This article comes from George Jowett.
Few people who saw Charlie Vansittart on the street ever believed he was the man capable of the stupendous arm and gripping strength with which he was accredited. No less a person than the great Cyclops was badly fooled – and on one occasion it caused Cyclops considerable embarrassment.
Cyclops in his hey-day of fame was known throughout Europe as the man with the Iron Grip, but in Charles Vansittart he met a man who proved himself easily the master of Cyclops. The Englishman stood well over six feet tall, and when dressed, looked to be underweight for his height, but he was of the raw-boned cordy type whose strength cannot always be estimated on appearance. He had the finest pair of arms and shoulders that I ever saw grace the body of a man.
At the time of this story, Cyclops was in London appearing at the music halls and on the evening of this particular occasion, he, with a group of admiring friends were having a glorious time in a tavern along the Strand. As the evening wore on, Cyclops, stimulated with the praise of his companions, and no doubt the beer, grew very boisterous. Cyclops loved to dominate a crowd and the general attention he was attracting from all in the tavern encouraged him to demonstrate his physical prowess. Feat after feat he performed amidst great applause when he finally wound up by boasting how everyone, including Sandow and great Louis Cyr, were afraid to meet him in a contest of strength.
To this all seemed to agree with exception of two men who had sat unobtrusively by themselves, watching in silence and interest the performance of Cyclops. Finally the shorter of these two men rose from the table and stepped over to where Cyclops and his friends sat. Addressing Cyclops he said
“Truly a wonderful performance and by a wonderful man but I believe my friend can outdo you.”
Immediate interest was created and all eyes directed to the table where the tall man sat. Cyclops’ friends volubly refused to believe that any man could equal Cyclops let alone beat him and called the bets which were quickly covered by the man who had addressed Cyclops. As the bets were made, Vansittart rose from his seat and crossed over to stand by the side of the huge Cyclops. They exchanged courtesies, took off their coats, rolled up their sleeves and then the battle was on. Pewter plates were rolled in their hands like paper napkins – salt shakers squashed flat between the pressure of finger and thumb. Iron pokers of sturdy size were bent and twisted out of shape but for every stunt Cyclops performed, Vansittart duplicated with equal ease.
As a last resort Cyclops pulled his famous coin feat, breaking between his fingers a coin about the size of an half dollar.To the amazement of all the Englishman equaled the feat and then from his pocket took a tennis ball which he handed to the puzzled Cyclops and with a smile asked him to tear it apart with the strength of hand and fingers only. Some thought it a joke. Other voiced their incredulity of such a feat being possible, nevertheless Cyclops took the ball within his grasp and tried until his arms trembled with strain, but with no avail. Then Vansittart took the ball within his grasp and to the amazement of all tore the ball to pieces. As he did so the muscles on his arms stood out in great sinous masses of writhing steel. His wrist seemed to be alive with corded cables and for the first time during the contests, the watches noted the difference between the arms of both these two giants of strength. Vansittart’s grip seemed to be charged with super life that tore with all the destructive power of some giant animal claws. This feat stupefied Cyclops as much as it did the others, but more was to follow. Vansittart called for twelve regulation sized billiard cues. These he grasped by the pointed end within the fingers of his one hand, actually held them all out at once in a position horizontal with his shoulders for the space of one full minute. Men cried out in astonishment for never had any seen such amazing gripping power demonstrated. Cyclops was sobered into silence. He saw he had met his master and congratulated Vansittart with genuine praise.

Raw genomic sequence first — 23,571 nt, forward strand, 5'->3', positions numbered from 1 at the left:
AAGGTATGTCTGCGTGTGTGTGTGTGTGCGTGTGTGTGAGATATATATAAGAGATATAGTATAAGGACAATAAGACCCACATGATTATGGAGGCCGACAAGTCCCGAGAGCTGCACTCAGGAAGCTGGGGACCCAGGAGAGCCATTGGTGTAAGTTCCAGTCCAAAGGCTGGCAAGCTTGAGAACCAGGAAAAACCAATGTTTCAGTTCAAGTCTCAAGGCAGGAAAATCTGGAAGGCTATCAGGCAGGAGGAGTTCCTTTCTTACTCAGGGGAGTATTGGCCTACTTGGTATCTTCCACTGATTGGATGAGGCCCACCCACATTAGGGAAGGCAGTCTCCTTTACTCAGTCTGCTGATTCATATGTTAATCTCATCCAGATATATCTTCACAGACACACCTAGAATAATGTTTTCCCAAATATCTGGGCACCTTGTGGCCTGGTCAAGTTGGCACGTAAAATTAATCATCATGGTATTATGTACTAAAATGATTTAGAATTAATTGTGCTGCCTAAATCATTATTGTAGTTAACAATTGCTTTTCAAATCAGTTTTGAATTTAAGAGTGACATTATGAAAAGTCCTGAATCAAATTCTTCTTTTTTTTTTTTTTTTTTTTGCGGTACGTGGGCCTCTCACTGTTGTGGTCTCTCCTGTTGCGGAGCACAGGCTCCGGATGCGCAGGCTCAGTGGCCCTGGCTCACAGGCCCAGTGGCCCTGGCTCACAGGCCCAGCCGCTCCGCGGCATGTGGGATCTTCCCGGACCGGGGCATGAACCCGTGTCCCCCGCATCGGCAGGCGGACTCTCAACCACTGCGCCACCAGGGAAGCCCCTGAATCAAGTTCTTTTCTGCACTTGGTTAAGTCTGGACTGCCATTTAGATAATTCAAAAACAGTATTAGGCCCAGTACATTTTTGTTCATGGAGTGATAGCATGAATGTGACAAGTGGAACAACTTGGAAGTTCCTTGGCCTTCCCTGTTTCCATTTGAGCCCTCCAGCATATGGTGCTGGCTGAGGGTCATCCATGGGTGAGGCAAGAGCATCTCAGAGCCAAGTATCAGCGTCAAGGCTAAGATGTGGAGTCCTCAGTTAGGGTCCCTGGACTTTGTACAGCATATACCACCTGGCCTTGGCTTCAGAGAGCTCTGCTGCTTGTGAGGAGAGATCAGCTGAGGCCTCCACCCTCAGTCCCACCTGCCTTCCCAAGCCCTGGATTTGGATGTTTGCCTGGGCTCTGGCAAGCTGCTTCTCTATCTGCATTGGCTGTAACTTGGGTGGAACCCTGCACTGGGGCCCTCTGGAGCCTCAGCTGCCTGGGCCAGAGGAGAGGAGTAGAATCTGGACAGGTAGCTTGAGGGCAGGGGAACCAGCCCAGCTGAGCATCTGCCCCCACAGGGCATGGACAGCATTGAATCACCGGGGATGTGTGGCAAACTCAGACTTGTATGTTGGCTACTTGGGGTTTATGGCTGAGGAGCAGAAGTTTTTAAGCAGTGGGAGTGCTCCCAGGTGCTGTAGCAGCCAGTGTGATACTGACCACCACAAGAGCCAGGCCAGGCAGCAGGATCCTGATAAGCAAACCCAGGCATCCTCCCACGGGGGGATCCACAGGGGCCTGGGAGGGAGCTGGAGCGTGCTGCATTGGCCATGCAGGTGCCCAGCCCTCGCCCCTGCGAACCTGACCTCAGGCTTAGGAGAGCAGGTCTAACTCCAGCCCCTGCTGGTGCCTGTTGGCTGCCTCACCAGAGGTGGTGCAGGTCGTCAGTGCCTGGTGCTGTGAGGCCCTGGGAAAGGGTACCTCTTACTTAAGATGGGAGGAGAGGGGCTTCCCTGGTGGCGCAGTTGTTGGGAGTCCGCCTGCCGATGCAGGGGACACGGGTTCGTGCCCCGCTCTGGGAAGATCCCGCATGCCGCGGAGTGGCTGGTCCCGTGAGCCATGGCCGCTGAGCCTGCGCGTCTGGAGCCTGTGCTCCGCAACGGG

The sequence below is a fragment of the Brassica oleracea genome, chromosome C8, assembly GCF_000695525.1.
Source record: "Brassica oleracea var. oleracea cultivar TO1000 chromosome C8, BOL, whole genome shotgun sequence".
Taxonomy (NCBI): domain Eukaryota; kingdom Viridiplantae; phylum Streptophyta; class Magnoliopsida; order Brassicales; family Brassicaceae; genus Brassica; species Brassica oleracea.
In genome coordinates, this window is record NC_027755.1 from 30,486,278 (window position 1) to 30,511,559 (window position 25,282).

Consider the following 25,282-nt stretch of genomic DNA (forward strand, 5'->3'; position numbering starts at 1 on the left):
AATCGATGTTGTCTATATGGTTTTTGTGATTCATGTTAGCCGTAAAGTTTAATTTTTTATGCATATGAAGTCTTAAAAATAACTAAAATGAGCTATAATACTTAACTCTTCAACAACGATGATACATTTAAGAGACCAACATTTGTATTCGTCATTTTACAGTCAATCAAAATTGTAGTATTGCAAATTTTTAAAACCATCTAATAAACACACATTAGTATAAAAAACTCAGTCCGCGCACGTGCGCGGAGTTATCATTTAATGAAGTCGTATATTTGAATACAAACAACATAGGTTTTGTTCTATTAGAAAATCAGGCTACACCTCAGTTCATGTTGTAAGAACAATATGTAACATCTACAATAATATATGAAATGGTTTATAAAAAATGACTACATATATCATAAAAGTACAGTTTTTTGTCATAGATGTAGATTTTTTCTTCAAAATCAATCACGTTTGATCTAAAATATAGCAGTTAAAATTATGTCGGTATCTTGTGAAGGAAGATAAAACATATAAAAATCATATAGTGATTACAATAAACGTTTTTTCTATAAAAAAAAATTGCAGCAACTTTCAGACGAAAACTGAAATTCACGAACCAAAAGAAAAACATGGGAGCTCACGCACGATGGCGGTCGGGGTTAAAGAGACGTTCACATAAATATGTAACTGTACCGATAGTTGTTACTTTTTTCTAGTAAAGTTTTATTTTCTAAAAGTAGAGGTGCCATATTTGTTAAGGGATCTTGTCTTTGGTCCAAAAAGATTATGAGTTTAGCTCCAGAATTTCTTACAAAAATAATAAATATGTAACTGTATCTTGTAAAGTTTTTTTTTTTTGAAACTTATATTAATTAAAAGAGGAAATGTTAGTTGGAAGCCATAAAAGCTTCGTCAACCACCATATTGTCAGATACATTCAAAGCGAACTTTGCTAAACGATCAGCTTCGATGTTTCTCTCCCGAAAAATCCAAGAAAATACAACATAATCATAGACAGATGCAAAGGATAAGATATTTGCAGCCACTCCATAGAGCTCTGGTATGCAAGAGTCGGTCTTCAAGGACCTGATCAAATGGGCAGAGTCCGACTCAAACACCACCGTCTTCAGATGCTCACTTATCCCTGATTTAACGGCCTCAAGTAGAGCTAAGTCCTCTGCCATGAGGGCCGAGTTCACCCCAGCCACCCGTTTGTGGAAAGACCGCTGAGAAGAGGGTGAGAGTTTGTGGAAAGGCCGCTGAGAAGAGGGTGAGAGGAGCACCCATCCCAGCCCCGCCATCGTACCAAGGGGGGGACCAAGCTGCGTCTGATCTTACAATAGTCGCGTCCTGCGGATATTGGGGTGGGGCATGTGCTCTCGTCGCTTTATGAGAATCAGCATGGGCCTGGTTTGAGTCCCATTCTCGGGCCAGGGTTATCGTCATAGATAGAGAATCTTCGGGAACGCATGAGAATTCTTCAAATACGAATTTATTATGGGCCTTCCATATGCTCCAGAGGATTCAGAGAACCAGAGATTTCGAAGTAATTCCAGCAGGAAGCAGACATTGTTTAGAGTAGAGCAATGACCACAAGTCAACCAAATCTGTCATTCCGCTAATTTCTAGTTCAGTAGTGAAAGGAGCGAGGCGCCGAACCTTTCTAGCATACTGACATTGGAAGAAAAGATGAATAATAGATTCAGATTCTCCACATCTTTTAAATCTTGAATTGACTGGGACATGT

Not even the great John Marx could equal this Englishman in feats of arm strength, so prodigious was his strength. Vansittart had a pair of eighteen inch biceps that were perfectly moulded, but his forearms only measured fourteen inches and his wrist seven and five eights, but there was dynamic steel in them there muscles, boys! Tearing three decks of playing cards stacked together was only a regular feat for him, and to span the bottom side of a 56 lb. block-weight and pick up with the pinch pressure of his thumb and second finger he hardly considered a stunt at all. Some time you try these stunts. You will better appreciate them and at the same time derive great gripping power from the practice. Space alone forbids me telling you more of the astounding feats this wonderful man could accomplish with his formidable arm and shoulders, but men who later proved to be greater than Cyclops will all tell you that for feats of gripping strength, Charles Vansittart was the real man with the Iron Grip.